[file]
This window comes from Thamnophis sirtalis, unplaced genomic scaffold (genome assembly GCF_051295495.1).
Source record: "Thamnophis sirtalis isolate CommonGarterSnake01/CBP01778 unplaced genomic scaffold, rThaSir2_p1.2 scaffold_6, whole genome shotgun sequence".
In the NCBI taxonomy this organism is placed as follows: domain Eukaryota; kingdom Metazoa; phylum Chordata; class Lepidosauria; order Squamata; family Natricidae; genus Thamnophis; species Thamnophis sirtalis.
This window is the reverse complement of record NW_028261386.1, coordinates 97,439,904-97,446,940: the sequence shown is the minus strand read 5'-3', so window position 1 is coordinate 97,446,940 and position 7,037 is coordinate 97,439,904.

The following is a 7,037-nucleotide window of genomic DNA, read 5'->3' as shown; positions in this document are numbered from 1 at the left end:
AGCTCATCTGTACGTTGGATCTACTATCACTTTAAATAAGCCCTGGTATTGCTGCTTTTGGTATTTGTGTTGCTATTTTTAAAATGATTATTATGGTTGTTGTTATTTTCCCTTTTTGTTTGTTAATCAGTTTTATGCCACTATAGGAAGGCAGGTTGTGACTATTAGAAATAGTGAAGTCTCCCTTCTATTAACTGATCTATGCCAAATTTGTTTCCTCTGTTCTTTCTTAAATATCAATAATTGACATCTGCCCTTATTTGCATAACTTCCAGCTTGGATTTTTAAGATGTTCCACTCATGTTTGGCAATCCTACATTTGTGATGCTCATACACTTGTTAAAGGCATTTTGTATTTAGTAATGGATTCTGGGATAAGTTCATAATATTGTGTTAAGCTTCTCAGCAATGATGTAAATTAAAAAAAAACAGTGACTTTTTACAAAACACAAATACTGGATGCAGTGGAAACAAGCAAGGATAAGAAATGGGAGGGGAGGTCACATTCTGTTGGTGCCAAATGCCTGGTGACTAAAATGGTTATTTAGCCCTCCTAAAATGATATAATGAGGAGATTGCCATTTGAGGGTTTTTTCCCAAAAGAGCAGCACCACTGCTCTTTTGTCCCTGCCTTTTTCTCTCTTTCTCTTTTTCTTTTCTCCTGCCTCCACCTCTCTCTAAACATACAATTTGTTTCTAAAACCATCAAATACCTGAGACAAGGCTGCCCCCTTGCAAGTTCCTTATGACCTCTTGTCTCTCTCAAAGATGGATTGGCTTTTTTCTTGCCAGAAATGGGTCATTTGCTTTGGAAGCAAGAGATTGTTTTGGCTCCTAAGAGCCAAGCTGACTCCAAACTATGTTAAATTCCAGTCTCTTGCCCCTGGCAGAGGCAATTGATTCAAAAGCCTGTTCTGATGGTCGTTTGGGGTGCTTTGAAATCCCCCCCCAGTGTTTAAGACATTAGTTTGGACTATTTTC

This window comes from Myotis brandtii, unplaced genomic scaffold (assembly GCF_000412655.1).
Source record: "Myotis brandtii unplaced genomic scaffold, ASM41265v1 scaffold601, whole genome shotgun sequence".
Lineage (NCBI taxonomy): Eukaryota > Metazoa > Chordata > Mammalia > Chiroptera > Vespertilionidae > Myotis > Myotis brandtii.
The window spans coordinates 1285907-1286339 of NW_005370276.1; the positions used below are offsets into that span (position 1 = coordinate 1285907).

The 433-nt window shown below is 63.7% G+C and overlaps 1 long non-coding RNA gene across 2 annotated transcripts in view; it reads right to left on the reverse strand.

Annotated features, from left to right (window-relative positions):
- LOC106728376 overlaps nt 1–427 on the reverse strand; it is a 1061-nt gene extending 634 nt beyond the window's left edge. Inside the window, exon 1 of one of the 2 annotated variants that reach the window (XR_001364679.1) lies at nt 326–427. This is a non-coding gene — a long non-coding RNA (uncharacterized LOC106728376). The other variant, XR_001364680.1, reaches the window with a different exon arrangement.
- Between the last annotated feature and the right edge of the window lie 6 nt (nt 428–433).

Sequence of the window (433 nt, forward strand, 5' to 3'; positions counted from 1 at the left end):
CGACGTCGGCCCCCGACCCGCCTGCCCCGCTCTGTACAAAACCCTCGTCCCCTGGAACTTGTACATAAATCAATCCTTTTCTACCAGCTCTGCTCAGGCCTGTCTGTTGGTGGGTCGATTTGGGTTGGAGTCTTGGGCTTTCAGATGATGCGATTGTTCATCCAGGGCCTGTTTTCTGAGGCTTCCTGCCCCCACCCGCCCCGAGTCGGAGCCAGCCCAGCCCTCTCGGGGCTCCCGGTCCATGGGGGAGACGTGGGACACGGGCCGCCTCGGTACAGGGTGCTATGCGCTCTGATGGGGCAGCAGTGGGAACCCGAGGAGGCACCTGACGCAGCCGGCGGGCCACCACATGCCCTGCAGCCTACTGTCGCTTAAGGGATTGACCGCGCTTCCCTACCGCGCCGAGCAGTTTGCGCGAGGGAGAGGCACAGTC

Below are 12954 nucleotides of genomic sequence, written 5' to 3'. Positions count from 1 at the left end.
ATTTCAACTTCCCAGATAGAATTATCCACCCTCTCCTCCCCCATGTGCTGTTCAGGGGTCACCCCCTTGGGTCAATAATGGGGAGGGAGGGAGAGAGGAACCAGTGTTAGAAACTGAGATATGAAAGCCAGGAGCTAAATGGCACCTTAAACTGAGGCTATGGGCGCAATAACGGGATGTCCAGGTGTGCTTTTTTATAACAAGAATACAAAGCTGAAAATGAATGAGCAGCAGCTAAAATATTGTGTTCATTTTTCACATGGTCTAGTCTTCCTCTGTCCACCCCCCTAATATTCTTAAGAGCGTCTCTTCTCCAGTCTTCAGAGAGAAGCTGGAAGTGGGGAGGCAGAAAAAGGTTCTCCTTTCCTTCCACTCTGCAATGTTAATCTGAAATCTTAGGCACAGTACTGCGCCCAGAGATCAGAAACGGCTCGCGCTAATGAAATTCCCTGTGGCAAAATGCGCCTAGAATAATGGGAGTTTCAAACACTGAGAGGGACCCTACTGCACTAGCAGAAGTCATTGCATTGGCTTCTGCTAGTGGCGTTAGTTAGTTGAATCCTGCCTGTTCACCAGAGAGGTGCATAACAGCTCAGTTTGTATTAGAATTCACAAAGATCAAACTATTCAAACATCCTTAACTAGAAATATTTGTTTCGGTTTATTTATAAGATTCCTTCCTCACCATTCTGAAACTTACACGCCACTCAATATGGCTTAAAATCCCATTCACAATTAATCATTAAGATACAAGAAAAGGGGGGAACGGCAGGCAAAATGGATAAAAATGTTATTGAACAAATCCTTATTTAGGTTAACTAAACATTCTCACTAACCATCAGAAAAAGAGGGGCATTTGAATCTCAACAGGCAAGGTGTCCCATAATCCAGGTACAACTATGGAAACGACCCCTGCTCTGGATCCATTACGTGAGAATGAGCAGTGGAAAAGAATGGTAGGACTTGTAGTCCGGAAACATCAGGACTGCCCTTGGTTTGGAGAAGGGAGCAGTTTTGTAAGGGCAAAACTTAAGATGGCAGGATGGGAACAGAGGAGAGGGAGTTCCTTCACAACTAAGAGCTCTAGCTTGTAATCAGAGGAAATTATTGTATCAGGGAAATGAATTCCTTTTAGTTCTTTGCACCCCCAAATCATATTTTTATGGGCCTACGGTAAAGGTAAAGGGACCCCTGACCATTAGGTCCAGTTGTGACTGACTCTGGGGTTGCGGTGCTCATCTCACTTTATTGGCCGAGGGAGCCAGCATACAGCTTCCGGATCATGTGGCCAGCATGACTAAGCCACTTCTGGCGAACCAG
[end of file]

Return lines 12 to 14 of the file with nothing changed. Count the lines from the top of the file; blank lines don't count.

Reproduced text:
Annotated features, from left to right (window-relative positions):
- LOC106728376 overlaps nt 1–427 on the reverse strand; it is a 1061-nt gene extending 634 nt beyond the window's left edge. Inside the window, exon 1 of one of the 2 annotated variants that reach the window (XR_001364679.1) lies at nt 326–427. This is a non-coding gene — a long non-coding RNA (uncharacterized LOC106728376). The other variant, XR_001364680.1, reaches the window with a different exon arrangement.
- Between the last annotated feature and the right edge of the window lie 6 nt (nt 428–433).